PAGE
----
Schools often struggle when asked to evaluate or accommodate a high-achieving student who may also have a disability. In some cases, the student is what is known as “twice exceptional” or “2e,” which is a student with a disability who also exhibits high academic aptitude. In other rare cases, the student or their parents may be among those who reportedly seek accommodations not to address a disability, but to get ahead in the rat race of honors and AP classes, college entrance exams, competitive college admissions, and other challenges that face today’s high school students. How do you tell the difference between 2e students and students whose parents are exhibiting what we will call “accommodation-seeking behaviors”? What kinds of accommodations are required for students with disabilities who are nonetheless high achieving? For those of you who will be attending IAASE in Springfield this week, you can join Dana Fattore Crumley and Nicki Bazer for their session, Twice Bitten, Once Shy: Accommodating High Achieving Students Under IDEA and Section 504, on Thursday, February 21 at 10:15 a.m. For a sneak-peak on this interesting topic, keep reading!
Continue Reading Twice Exceptional Students, Accommodation-Seeking Behaviors, and How to Tell the Difference

We’ve all heard it before—schools only must provide a “serviceable Chevrolet,” not a Cadillac, to afford a student a free appropriate public education (FAPE). The analogy is often associated with the seminal U.S. Supreme Court case known as Rowley, which said that the Individuals with Disabilities Education Act (IDEA) requires only a “basic floor of opportunity,” not that schools “maximize” a child’s educational potential. The “Chevy vs. Cadillac” analogy was coined and used by lower courts after Rowley, and suggests that schools need only provide a bare minimum of services to afford a student FAPE. However, the Supreme Court in Endrew F. recently rejected such a “minimalist” interpretation of the IDEA. Since then, we have wondered about the continued applicability of the Chevy vs. Cadillac analogy—does it still have a place in special education law after Endrew F? We think not, and in this blog post we offer a better analogy for school leaders looking for a key to providing students FAPE. If you’d like to learn more, keep reading.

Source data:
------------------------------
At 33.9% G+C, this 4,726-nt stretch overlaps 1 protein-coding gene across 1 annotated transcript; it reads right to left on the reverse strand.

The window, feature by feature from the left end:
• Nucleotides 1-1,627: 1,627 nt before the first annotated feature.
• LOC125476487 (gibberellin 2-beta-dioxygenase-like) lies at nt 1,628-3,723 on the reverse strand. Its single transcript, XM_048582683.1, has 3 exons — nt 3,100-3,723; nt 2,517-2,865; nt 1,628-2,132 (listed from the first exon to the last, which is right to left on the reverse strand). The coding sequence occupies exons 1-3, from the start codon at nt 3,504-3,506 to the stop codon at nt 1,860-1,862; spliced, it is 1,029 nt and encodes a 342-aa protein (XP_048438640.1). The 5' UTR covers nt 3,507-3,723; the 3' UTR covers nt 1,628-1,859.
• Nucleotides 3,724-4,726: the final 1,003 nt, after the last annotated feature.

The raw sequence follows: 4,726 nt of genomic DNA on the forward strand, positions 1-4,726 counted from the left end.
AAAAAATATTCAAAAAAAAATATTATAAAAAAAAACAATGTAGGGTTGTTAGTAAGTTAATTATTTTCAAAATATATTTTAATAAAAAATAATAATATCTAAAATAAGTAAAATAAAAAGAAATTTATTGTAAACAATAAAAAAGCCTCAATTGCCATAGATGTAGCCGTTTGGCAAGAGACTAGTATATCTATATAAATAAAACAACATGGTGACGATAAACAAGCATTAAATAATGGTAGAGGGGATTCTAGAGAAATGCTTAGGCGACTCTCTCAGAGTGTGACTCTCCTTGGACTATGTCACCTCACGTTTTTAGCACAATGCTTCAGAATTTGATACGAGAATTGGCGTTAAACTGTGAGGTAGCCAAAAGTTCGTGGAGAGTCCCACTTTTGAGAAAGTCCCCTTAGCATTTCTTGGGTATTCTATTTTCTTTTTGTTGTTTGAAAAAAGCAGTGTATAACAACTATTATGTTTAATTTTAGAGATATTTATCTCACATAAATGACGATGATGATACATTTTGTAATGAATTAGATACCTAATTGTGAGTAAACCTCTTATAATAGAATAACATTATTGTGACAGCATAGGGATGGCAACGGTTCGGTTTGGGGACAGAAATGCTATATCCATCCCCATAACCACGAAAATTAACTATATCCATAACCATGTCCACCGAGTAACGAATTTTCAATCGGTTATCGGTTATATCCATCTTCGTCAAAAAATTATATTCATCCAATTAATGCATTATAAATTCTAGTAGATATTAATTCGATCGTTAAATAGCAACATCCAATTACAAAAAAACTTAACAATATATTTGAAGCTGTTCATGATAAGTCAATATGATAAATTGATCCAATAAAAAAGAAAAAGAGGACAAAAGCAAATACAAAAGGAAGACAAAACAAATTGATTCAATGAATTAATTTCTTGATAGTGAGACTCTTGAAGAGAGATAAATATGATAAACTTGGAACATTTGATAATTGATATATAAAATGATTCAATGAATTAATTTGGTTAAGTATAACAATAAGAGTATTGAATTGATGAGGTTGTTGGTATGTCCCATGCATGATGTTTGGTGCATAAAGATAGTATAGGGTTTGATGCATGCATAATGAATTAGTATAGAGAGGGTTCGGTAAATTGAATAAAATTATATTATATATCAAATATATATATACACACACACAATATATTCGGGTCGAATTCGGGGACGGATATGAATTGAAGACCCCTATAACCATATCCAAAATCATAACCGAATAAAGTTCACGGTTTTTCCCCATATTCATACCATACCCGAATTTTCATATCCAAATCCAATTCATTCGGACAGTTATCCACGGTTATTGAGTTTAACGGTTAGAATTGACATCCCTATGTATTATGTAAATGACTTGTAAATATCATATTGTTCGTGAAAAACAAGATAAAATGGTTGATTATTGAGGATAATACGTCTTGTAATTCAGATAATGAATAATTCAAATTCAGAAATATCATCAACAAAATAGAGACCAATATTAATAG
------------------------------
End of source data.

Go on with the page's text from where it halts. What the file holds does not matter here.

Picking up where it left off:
Continue Reading Back to Basics: Rowley, Endrew F, and the Chevy vs. Cadillac Analogy

It has been a year since the shooting at Marjory Stoneman Douglas High School in Parkland, Texas. As many media outlets are reporting, although the shooting was supposed to be the one that “changed everything,” threats to school safety continue to be a fact of life in American schools. Yet there is much that we can learn and do in this constantly-evolving area, particularly as it relates to students with special needs. How do you properly address school threats from students receiving special education? If you will be at IAASE, you can come discuss this and other student mental health concerns with Franczek attorneys Jennifer Smith and Mary Deweese during their February 21 session on Mental Health Support for Students: The Legal Framework. We also hope you will join us for a unique opportunity to discuss threat assessments during our complimentary half-day conference on Assessing Risk of Violence: Effectively Evaluating Threats to School Safety with Dr. Nancy Zarse, an expert on threat assessments, at Elmhurst College on February 28. In the meantime, this blog post addresses what we think is the key issue to consider when addressing school threats from students with special needs. Read on to confirm that you are complying with this essential consideration.

Continue Reading A Year After Parkland: Do You Know the One Key to Addressing Threats from Students with Special Needs?

A recent BBC news story reported that a seven-year-old boy with leukemia who cannot attend school in person will attend virtually using an AV1 robot. The story reminds us of some of the benefits of using virtual technology for students with special needs, such as keeping the student safe while allowing him to feel a part of the classroom. Franczek attorneys Kendra Yoch and Jennifer Smith will be leading an interactive discussion about team decisions regarding the use of technology at the upcoming IAASE conference this week in Springfield. But once a team decides that a virtual technology is appropriate for a student, what legal risks should they consider? As with most technology issues in the school realm, the risks are manageable but should not be ignored. For a quick checklist of five issues to consider if a team decides a student should use virtual technology in the classroom, continue reading!
Continue Reading Virtual Technology in the Classroom: Five Legal Issues to Consider